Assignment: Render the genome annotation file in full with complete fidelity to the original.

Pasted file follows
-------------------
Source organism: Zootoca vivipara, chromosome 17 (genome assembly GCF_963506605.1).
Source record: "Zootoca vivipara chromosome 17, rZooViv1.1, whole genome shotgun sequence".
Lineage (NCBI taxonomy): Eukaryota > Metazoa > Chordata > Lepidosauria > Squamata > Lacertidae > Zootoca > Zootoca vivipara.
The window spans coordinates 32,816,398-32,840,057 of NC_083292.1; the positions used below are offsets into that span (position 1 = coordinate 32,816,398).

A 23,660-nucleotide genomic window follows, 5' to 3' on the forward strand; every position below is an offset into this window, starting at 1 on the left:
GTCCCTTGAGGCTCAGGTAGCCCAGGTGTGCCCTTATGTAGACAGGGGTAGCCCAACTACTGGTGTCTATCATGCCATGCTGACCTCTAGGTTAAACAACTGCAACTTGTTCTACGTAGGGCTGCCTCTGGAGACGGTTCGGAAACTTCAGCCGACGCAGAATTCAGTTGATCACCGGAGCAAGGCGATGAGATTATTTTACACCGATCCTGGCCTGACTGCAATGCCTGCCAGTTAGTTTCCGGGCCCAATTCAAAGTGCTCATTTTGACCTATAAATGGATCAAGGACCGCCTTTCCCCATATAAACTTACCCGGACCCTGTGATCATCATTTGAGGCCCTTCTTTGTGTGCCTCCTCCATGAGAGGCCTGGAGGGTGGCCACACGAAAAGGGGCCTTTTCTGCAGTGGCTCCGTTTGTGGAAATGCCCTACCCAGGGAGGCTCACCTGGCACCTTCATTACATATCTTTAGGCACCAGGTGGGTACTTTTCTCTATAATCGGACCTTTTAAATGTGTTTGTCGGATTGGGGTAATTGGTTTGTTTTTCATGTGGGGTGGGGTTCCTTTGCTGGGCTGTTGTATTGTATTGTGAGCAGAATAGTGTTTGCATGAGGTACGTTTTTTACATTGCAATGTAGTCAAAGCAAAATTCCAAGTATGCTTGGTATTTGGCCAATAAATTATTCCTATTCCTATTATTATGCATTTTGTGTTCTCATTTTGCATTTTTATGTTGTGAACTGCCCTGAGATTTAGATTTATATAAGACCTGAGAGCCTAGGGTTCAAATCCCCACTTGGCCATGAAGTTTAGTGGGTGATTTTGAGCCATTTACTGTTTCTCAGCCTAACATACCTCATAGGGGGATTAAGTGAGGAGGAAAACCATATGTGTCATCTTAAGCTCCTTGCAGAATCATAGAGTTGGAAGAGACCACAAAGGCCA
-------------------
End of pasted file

Source organism: Zootoca vivipara, chromosome 17 (genome assembly GCF_963506605.1).
Source record: "Zootoca vivipara chromosome 17, rZooViv1.1, whole genome shotgun sequence".
Lineage (NCBI taxonomy): Eukaryota > Metazoa > Chordata > Lepidosauria > Squamata > Lacertidae > Zootoca > Zootoca vivipara.
The window spans coordinates 32,816,398-32,840,057 of NC_083292.1; the positions used below are offsets into that span (position 1 = coordinate 32,816,398).

A 23,660-nucleotide genomic window follows, 5' to 3' on the forward strand; every position below is an offset into this window, starting at 1 on the left:
GTCCCTTGAGGCTCAGGTAGCCCAGGTGTGCCCTTATGTAGACAGGGGTAGCCCAACTACTGGTGTCTATCATGCCATGCTGACCTCTAGGTTAAACAACTGCAACTTGTTCTACGTAGGGCTGCCTCTGGAGACGGTTCGGAAACTTCAGCCGACGCAGAATTCAGTTGATCACCGGAGCAAGGCGATGAGATTATTTTACACCGATCCTGGCCTGACTGCAATGCCTGCCAGTTAGTTTCCGGGCCCAATTCAAAGTGCTCATTTTGACCTATAAATGGATCAAGGACCGCCTTTCCCCATATAAACTTACCCGGACCCTGTGATCATCATTTGAGGCCCTTCTTTGTGTGCCTCCTCCATGAGAGGCCTGGAGGGTGGCCACACGAAAAGGGGCCTTTTCTGCAGTGGCTCCGTTTGTGGAAATGCCCTACCCAGGGAGGCTCACCTGGCACCTTCATTACATATCTTTAGGCACCAGGTGGGTACTTTTCTCTATAATCGGACCTTTTAAATGTGTTTGTCGGATTGGGGTAATTGGTTTGTTTTTCATGTGGGGTGGGGTTCCTTTGCTGGGCTGTTGTATTGTATTGTGAGCAGAATAGTGTTTGCATGAGGTACGTTTTTTACATTGCAATGTAGTCAAAGCAAAATTCCAAGTATGCTTGGTATTTGGCCAATAAATTATTCCTATTCCTATTATTATGCATTTTGTGTTCTCATTTTGCATTTTTATGTTGTGAACTGCCCTGAGATTTAGATTTATATAAGACCTGAGAGCCTAGGGTTCAAATCCCCACTTGGCCATGAAGTTTAGTGGGTGATTTTGAGCCATTTACTGTTTCTCAGCCTAACATACCTCATAGGGGGATTAAGTGAGGAGGAAAACCATATGTGTCATCTTAAGCTCCTTGCAGAATCATAGAGTTGGAAGAGACCACAAAGGCCA